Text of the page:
Research limitations/implications

This paper gives a comprehensive literature survey on the effect of the characteristics of the SSB on the financial performance of Islamic banks.

Practical implications

This study offers insights into the practitioner and Islamic banking regulators interested in enhancing the legitimacy of corporate governance in Islamic financial institutions.

Originality/value

This paper is among the few studies that investigate the effect of the characteristics of SSB on the financial performance of Islamic banks in particular in Islamic banks in the MENA region outside the GCC and in non-Islamic countries.

Details

Journal of Islamic Marketing, vol. ahead-of-print no. ahead-of-print
Type: Research Article
ISSN: 1759-0833

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Book part
Publication date: 8 September 2017

Sherif El-Halaby, Khaled Hussainey and Abdullah Al-Maghzom

The authors measure the impact of culture on Sharia; Social and Financial Disclosure (SSFD) of Islamic Banks (IBs) around the world.Content analysis is used to measure…

Abstract

The authors measure the impact of culture on Sharia; Social and Financial Disclosure (SSFD) of Islamic Banks (IBs) around the world.

Content analysis is used to measure levels of disclosure for a sample of 136 IBs of 25 countries for years 2013 and 2014. Different cultural measures are used. These include secrecy/transparency as suggested by Gray (1988) and Hofstede (1980, 1983, 2001, 2010)’s culture dimensions which include: Power Distance; Individualism; Masculinity; Uncertainty Avoidance; Long-Term Ordination and Indulgence. Ordinary least square (OLS) regression is used to test the research hypotheses.

After controlling bank-specific, corporate governance and country characteristics, the authors found that Hofstede’s culture dimensions have a significant impact on SSFD. They also found that Gray's transparency dimension positively influence levels of sharia, social and aggregated disclosure. Therefore, they conclude that culture influences levels of disclosure in IBs.

This study has policy implications for managers and regulators of Islamic banking industry.

This study is the first to use both Gray and Hofstede models in the context of IBs around the world. It also the first to explore the impact of culture on three different disclosure levels for IBs.

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Advances in Accounting Behavioral Research
Type: Book
ISBN: 978-1-78714-527-6

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Article
Publication date: 5 September 2016

Hounaida Mersni and Hakim Ben Othman

The purpose of this paper is to examine whether corporate governance mechanisms affect the reporting of loan loss provisions by managers in Islamic banks in the Middle East region.

Abstract

Purpose

The purpose of this paper is to examine whether corporate governance mechanisms affect the reporting of loan loss provisions by managers in Islamic banks in the Middle East region.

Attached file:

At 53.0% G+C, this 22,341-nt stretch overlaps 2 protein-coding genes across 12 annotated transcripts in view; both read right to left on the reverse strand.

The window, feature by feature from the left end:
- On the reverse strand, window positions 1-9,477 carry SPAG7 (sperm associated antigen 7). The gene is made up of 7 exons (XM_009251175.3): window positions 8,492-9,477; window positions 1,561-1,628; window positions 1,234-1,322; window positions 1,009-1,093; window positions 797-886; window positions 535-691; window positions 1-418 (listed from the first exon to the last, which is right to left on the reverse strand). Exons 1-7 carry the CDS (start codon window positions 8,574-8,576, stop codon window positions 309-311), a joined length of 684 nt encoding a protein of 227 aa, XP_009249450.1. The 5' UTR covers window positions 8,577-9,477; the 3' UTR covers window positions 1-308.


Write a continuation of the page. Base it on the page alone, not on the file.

Design/methodology/approach

This empirical study uses balanced panel data from 20 Islamic banks, from seven Middle East countries for the period 2007 to 2011. The regression model is estimated using random effects specifications.

Findings

The empirical results show that discretionary loan loss provisions (DLLP) are negatively related to board size and the existence of an audit committee. Results also report a positive relationship between sharia board size and DLLP. This indicates that small sharia supervisory boards are more effective than larger ones, which could be due to the higher costs and negative effects of large groups on decision-making. Results also highlight that the existence of scholars with accounting knowledge sitting on the sharia board reduces discretionary behavior. Additional results provide evidence that an external sharia audit committee is also found to reduce discretion in Islamic banks. The conclusions are found to be robust to endogeneity issues and potentially omitted variables.

Practical implications

The findings are potentially useful for regulators and shareholders. Regulators could use the findings to focus on corporate governance mechanisms that restrain earnings management practices in Islamic banks and implement regulations to strengthen them. Additionally, this study gives shareholders further insight which enables them to better monitor the actions of managers and thus increase their control over their investments.

Originality/value

This study provides two contributions to the literature on Islamic banking. First, to the authors’ knowledge, this study is only the second piece of research focused on the impact of corporate governance on earnings management in Islamic banks. Second, the authors have examined the effect of some new corporate governance mechanisms that have not been studied previously in the research literature.

Details

Journal of Islamic Accounting and Business Research, vol. 7 no. 4
Type: Research Article
ISSN: 1759-0817

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Article
Publication date: 29 January 2020

Rahma Wijayanti, Vera Diyanty and Sugiyarti Fatma Laela

This study aims to provide empirical evidence on the contingency factors that affect the implementation of education strategies and the impact of education strategy misfit…